Modern Latin America Desiree Hopkins Assignment 7 History 141
WHAT WERE THE CAUSES FOR WAR IN NINETEENTH-CENTURY LATIN AMERICA? The Haitian War for Independence (1791-1803) began as a struggle between the privileged white planters and the less privileged affranchis (those of mixed blood) and rapidly became an all-out race war when the third and largest racial element, the pure blacks, ultimately dominated. In 1791 the affranchis sought the liberties given to all citizens by the French Revolution. During the early years of the bloody warfare, some wealthy plantation owners were able to escape from Haiti with their slaves, contributing to the spread of race as a cause for conflict, particularly in neighboring Cuba. Conflicts in other areas of Latin America have also had racial overtones, but none equaled the extremes of the Caribbean experience. The American Revolution (1775-1783), which had had the support of Spain, and the French Revolution (1789-1799) provided models. These influenced some of the privileged of the New World, the two most important being Simon Bolivar of New Granada and Miguel Hidalgo of Mexico.
Carlos III, who came to the throne in 1759, initiated reforms that were contrary to Spanish traditions and practices. In 1807 Ferdinand, the presumptive successor to the throne of Spain, unsuccessfully attempted to take control of the crown. His father, Carlos IV, had abdicated because of a popular rising in Aranjuez and the hostility of the Spanish people toward his prime minister Godoy, who was also the queen's lover. Members of the entourage of the abdicated king turned to Napoleon Bonaparte for help. Skillfully taking advantage of the situation, Napoleon forced Carlos to sign the Treaty of Bayonne which ceded the throne to Napoleon. Ferdinand Vll's dream of regaining territory in the Americas died hard in spite of its improbability of success. His aspirations were aided by counterrevolutionary forces in Europe. Following Ferdinand's restoration the crowned heads discussed extending aid to the Spanish king so he might retake his lost empire in the Americas. Although this alliance did not endure, Spain persisted in its dream of reconquest. It invaded Mexico in 1829; welcomed the invitation to reintroduce colonial rule in Santo Domingo in 1861; and fought Chile and Peru (and also nominally Bolivia and Ecuador) in 1865-66. To some degree these adventures were motivated by the desire to reconquer lost colonies. Spain was not the only nation that was inspired to renew the wars for independence. Fear of Spain caused a few Latin American nations to consider an attack against the remaining empire. In 1826 Colombia and Mexico toyed with the idea of forging a coalition in order to liberate Cuba from Spanish rule. During the Pacific War (1865-66), Peruvian President Ignacio Prado hired a former officer of the Confederate States Navy to command an attack against Cuba. Although none of these efforts to reignite the wars for independence were ever serious threats to their opponents, they nonetheless absorbed treasure.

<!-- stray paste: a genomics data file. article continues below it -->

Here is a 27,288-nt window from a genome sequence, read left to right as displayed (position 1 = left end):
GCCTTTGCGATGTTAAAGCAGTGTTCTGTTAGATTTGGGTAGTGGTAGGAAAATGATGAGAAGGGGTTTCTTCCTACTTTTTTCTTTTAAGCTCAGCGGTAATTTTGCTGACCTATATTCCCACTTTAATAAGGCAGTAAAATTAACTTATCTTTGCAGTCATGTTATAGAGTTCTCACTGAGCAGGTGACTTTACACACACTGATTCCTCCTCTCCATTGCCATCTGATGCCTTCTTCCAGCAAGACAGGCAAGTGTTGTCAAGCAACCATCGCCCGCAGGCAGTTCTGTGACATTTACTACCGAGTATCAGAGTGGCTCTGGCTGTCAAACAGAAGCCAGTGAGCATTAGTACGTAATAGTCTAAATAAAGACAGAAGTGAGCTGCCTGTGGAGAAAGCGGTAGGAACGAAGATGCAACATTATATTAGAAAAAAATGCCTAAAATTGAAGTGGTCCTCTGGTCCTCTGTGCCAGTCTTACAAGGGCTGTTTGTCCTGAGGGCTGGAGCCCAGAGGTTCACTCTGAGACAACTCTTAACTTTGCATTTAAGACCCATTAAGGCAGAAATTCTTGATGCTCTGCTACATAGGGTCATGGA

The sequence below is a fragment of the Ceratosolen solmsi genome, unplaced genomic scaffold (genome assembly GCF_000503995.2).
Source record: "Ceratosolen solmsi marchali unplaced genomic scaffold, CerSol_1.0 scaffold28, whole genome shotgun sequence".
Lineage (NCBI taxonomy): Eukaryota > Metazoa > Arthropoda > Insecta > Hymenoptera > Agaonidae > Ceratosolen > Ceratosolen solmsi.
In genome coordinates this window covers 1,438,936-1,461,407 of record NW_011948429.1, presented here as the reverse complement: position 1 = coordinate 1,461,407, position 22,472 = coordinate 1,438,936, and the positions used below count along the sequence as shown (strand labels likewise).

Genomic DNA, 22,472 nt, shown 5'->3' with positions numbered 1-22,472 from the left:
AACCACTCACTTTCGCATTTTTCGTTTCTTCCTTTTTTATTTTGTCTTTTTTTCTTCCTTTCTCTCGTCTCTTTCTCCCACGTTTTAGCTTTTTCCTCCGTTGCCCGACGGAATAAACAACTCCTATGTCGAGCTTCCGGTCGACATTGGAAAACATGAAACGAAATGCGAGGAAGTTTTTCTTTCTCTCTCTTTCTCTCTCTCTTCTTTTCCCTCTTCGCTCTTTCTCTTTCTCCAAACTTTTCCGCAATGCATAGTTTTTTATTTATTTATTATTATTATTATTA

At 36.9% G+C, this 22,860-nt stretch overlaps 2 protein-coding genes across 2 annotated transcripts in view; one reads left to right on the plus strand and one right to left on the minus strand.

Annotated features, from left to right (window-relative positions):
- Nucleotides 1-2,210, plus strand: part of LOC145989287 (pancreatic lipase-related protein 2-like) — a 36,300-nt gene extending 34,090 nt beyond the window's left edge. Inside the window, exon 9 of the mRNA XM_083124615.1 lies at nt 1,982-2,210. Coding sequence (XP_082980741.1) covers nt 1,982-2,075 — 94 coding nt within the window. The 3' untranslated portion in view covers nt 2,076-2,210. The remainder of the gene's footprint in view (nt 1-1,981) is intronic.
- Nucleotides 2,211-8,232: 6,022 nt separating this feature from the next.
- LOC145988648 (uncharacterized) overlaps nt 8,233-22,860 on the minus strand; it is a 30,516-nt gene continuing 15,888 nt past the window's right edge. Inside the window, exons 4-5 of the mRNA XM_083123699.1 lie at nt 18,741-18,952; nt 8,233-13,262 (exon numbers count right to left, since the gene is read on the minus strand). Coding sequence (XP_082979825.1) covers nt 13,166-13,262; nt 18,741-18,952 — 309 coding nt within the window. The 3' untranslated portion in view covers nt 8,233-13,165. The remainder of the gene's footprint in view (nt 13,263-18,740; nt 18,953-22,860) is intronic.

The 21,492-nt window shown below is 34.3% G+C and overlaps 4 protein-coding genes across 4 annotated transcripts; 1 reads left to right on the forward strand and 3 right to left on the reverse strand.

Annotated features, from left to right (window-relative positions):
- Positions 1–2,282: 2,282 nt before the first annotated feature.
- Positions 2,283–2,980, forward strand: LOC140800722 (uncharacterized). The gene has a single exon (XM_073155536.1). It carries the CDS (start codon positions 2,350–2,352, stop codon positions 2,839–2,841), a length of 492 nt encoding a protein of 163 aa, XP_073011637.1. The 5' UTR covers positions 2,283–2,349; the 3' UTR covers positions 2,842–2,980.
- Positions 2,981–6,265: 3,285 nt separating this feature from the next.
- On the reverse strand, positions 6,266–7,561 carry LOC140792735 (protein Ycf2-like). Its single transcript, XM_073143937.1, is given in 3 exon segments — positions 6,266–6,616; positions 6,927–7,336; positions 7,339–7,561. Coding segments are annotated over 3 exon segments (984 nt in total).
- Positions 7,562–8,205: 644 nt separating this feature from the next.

Not all wars for independence within Latin America were against the European monarch. Some were caused by the heterogeneity within the vast viceregal governments. Another factor that caused regions within a viceregal colony to seek independence from the colonial seat of power was economic competition within that colony. The War of the Triple Alliance (1864-70) was also a war for territorial conquest. Francisco Solano Lopez probably dreamed of an "Empire of the Rio de la Plata" composed of Paraguay, parts of Argentina and Brazil, plus Uruguay. Although no documentation exists outlining his plan, it is hard to draw any other conclusion from his actions, and Lopez did have a wooden model of an imperial crown made in Paris. The most bloody were the French intervention in Mexico (1861-67) in support of the Mexican Conservatives and the Brazilian Civil War of 1893-94. Other political ideologies, such as federalism versus centralism, as well as economic disputes among the ruling class also sparked intraclass wars. The scale of these conflicts ranged from palace coups involving a few dozen people to full-scale wars involving armies of many thousands. Latin American nations won their independence by 1824. For decades regionalism and factionalism dominated. Within these environments, precarious oligarchies and dictatorial caudillos agreed to usurous loans from private American and European investors who insisted upon exorbitant profits to justify the risk. And many foreign merchants flocked to Latin America to exploit commercial opportunities. These individuals were frequently endangered by the lack of political stability.
The Monroe Doctrine of 1823 did outline a policy for intervention in Latin America in order to prevent a monarchic counterrevolution against republican governments and to deter the expansion of European colonies in the New World. The first threat never materialized and the second too frequently was carried out by Great Britain, the world's dominant military power. Americans and British fought on both sides in the 1826-28 war between the United Provinces of Rio de la Plata (the future Argentina) and Brazil. French and Italians fought in the siege of Montevideo against the forces of Manuel Rosas. Belgians and Austrians fought against Mexicans during the French intervention. Swiss, Germans, and Italians fought as volunteers and mercenaries in the Argentine army against Francisco Solano L6pez during the War of the Triple Alliance. Religion played an important role in Latin American wars. Fathers like Miguel Hidalgo and Jose Morelos, who led the War for Independence in Mexico, are but the most prominent examples of a significant number of clerics who took up the saber. Rafael Carrera's army, which controlled Guatemala for the Conservatives in the mid-nineteenth century, was a product of the Roman Catholic Church. Ecuador under Gabriel Garcia Moreno (1860-95) was an almost theocratic state; those who fought the civil war which ended his policies were significantly motivated by anti-religion. Religion was a prime motivator during the intraclass struggles that plagued Colombia during the last seven decades of the nineteenth century. These ten causes for war in Latin America-race war, the ideology of independence, the controversy of separation versus union, boundary disputes, territorial conquests, caudilloism, resource wars, intraclass struggles, interventions caused by capitalism, and religious wars-were intertwined and profoundly influenced the region throughout the nineteenth century. And war was pervasive